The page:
Tasmanian-English Dictionary

(Contributed by Wally McOuat)

Before coming to Australia I was familiar with several differences in terminology compared to common usage in America. Like all of you, I knew a “lift” was an elevator, and a “boot” was a trunk. However, I had neglected to study the specific Tasmanian dialect especially as it related to cycling. This trip opened my eyes to several terms that should be added to the next edition of the Tasmanian to English dictionary.

I’m sure most of you can relate. Take the concept of elevation, for example.

“A small climb” means you’ll be visiting Granny.
“A fair climb” means the van will be at the base of the climb.
My favorite, the “rider’s climb,” means Pantani once did it in an hour.

Similarly, Tasmanians appear to have some distinct terms for distance:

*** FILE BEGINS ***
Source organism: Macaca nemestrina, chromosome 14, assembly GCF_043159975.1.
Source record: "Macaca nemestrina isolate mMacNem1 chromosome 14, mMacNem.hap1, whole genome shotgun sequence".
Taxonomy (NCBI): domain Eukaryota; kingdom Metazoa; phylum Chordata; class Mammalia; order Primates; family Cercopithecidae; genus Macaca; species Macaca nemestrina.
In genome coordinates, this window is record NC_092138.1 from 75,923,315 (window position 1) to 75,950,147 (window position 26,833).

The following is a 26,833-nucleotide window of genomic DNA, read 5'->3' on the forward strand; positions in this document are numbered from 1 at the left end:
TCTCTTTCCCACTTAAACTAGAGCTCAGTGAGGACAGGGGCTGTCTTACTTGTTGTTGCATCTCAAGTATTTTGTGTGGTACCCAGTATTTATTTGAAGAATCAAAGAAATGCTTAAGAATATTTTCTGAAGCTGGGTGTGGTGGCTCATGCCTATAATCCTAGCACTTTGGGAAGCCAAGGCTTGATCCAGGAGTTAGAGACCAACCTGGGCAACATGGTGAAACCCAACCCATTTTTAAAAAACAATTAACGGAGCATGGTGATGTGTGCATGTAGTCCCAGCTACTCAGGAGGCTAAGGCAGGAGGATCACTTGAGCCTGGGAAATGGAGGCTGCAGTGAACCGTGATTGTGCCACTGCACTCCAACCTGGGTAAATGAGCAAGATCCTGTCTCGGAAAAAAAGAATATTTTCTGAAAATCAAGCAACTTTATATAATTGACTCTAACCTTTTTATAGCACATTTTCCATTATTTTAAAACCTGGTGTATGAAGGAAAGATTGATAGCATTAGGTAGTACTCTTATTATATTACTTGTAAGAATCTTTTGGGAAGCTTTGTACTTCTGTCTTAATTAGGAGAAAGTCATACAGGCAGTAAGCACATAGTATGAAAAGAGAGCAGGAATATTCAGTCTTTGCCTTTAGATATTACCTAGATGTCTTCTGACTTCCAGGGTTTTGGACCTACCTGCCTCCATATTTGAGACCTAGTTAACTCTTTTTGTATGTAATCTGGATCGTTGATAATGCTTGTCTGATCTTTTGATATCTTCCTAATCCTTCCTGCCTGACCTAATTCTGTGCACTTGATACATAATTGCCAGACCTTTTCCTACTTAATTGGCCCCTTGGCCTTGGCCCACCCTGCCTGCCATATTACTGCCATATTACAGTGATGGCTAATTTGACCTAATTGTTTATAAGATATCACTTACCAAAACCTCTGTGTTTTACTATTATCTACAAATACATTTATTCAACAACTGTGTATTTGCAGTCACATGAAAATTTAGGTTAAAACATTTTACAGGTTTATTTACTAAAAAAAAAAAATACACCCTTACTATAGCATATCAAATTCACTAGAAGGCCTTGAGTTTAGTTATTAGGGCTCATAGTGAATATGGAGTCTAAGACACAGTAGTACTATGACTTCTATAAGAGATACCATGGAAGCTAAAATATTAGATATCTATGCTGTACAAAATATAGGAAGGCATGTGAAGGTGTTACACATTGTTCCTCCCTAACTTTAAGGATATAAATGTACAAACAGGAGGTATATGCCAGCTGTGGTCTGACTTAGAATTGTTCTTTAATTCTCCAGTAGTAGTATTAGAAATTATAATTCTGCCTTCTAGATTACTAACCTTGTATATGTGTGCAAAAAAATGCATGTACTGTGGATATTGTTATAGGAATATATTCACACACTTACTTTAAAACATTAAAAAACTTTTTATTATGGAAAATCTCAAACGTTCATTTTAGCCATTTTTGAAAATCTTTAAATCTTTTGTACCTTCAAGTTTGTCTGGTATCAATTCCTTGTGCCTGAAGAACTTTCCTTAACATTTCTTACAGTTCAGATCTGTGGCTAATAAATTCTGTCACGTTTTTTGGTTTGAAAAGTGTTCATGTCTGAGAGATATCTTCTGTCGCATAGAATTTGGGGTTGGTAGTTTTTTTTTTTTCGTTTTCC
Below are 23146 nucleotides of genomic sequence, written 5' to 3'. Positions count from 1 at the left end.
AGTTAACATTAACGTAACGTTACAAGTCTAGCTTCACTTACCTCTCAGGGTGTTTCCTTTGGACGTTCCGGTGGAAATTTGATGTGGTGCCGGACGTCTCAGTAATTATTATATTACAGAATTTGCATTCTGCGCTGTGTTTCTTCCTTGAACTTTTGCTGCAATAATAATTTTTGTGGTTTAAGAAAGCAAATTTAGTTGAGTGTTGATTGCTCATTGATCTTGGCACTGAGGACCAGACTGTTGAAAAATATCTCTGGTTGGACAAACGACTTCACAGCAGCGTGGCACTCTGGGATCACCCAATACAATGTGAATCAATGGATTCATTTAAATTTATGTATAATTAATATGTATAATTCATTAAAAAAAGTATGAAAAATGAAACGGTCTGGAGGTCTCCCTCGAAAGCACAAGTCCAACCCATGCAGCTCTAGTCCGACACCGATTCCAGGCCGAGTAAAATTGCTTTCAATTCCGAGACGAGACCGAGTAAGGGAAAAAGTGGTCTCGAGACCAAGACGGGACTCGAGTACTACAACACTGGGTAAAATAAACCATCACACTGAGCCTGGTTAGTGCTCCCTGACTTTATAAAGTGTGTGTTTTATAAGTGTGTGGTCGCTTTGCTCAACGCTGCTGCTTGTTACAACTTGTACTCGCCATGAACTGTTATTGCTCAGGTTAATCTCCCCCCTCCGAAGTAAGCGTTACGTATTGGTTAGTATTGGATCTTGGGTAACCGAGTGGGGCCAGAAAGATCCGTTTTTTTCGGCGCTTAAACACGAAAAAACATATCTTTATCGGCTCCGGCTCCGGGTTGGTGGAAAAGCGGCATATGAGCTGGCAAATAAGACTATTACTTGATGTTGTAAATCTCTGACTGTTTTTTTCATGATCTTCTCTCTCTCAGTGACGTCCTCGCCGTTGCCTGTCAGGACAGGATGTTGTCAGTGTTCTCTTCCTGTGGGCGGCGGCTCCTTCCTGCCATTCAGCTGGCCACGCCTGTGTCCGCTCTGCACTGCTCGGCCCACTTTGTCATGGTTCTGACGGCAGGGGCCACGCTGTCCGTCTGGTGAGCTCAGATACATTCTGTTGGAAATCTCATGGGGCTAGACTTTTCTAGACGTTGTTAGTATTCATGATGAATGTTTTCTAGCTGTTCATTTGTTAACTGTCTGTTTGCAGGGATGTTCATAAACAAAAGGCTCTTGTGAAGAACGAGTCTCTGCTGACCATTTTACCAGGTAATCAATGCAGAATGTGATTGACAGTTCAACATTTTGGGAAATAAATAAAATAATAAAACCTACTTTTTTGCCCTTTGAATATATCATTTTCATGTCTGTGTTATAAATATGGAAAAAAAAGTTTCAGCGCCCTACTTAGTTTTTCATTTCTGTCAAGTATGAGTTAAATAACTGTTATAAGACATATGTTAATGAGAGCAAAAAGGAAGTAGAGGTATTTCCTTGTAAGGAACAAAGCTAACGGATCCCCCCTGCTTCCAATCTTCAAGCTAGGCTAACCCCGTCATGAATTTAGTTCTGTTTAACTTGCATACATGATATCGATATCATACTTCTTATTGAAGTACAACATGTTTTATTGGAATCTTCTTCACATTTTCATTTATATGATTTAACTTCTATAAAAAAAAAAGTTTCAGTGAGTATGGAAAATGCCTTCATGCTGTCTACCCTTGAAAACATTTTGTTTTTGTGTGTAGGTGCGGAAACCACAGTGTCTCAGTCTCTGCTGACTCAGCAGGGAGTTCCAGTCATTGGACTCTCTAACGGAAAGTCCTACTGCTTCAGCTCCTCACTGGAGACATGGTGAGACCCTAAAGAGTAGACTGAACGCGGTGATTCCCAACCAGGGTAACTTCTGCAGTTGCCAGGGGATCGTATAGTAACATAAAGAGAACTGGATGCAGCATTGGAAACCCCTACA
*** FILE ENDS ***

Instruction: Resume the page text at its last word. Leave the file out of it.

“A wee bit down the road” means fill your water bottles.
“A bit of a ways” (the standard) means you should pack a lunch.
“A far piece” means rational folks would pack a tent.

The terms for time were no better. “You’ll be there in an hour” means that Lance would.

My favorite, however, was wind. You East Coasters can particularly appreciate:

“A slight headwind” is equivalent to a small craft advisory.
“A moderate headwind” means a Class 1 hurricane is about 50 kilometers offshore.
And “a stiff breeze” means you may see Dorothy and Toto along the way.

Scroll to Top